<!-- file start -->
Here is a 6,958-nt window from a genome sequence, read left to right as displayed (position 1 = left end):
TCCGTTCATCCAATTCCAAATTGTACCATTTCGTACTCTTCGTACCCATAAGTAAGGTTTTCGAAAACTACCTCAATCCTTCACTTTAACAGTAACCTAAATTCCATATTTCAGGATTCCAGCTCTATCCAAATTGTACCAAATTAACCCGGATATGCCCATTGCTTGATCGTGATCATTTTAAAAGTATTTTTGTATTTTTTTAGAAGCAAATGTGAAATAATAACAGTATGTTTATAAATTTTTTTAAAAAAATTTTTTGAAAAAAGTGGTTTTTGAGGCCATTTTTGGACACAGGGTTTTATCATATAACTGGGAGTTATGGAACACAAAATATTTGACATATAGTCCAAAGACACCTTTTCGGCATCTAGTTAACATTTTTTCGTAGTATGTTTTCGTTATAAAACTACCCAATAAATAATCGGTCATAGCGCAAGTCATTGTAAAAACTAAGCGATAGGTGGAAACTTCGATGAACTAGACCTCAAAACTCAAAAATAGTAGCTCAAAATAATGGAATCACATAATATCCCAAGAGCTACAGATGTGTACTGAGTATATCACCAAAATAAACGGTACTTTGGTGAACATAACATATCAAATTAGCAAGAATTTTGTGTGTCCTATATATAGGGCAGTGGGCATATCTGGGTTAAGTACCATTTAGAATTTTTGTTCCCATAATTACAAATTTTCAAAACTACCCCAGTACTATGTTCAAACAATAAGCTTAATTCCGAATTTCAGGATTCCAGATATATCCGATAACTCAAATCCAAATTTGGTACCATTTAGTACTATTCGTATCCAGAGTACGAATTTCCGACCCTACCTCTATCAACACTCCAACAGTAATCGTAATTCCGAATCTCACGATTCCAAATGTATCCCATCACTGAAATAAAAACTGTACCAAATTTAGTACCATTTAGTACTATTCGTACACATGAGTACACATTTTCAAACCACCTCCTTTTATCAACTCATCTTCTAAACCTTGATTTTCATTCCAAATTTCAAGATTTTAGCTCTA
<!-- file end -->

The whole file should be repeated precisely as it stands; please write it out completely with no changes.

Here is a 6,958-nt window from a genome sequence, read left to right as displayed (position 1 = left end):
TCCGTTCATCCAATTCCAAATTGTACCATTTCGTACTCTTCGTACCCATAAGTAAGGTTTTCGAAAACTACCTCAATCCTTCACTTTAACAGTAACCTAAATTCCATATTTCAGGATTCCAGCTCTATCCAAATTGTACCAAATTAACCCGGATATGCCCATTGCTTGATCGTGATCATTTTAAAAGTATTTTTGTATTTTTTTAGAAGCAAATGTGAAATAATAACAGTATGTTTATAAATTTTTTTAAAAAAATTTTTTGAAAAAAGTGGTTTTTGAGGCCATTTTTGGACACAGGGTTTTATCATATAACTGGGAGTTATGGAACACAAAATATTTGACATATAGTCCAAAGACACCTTTTCGGCATCTAGTTAACATTTTTTCGTAGTATGTTTTCGTTATAAAACTACCCAATAAATAATCGGTCATAGCGCAAGTCATTGTAAAAACTAAGCGATAGGTGGAAACTTCGATGAACTAGACCTCAAAACTCAAAAATAGTAGCTCAAAATAATGGAATCACATAATATCCCAAGAGCTACAGATGTGTACTGAGTATATCACCAAAATAAACGGTACTTTGGTGAACATAACATATCAAATTAGCAAGAATTTTGTGTGTCCTATATATAGGGCAGTGGGCATATCTGGGTTAAGTACCATTTAGAATTTTTGTTCCCATAATTACAAATTTTCAAAACTACCCCAGTACTATGTTCAAACAATAAGCTTAATTCCGAATTTCAGGATTCCAGATATATCCGATAACTCAAATCCAAATTTGGTACCATTTAGTACTATTCGTATCCAGAGTACGAATTTCCGACCCTACCTCTATCAACACTCCAACAGTAATCGTAATTCCGAATCTCACGATTCCAAATGTATCCCATCACTGAAATAAAAACTGTACCAAATTTAGTACCATTTAGTACTATTCGTACACATGAGTACACATTTTCAAACCACCTCCTTTTATCAACTCATCTTCTAAACCTTGATTTTCATTCCAAATTTCAAGATTTTAGCTCTA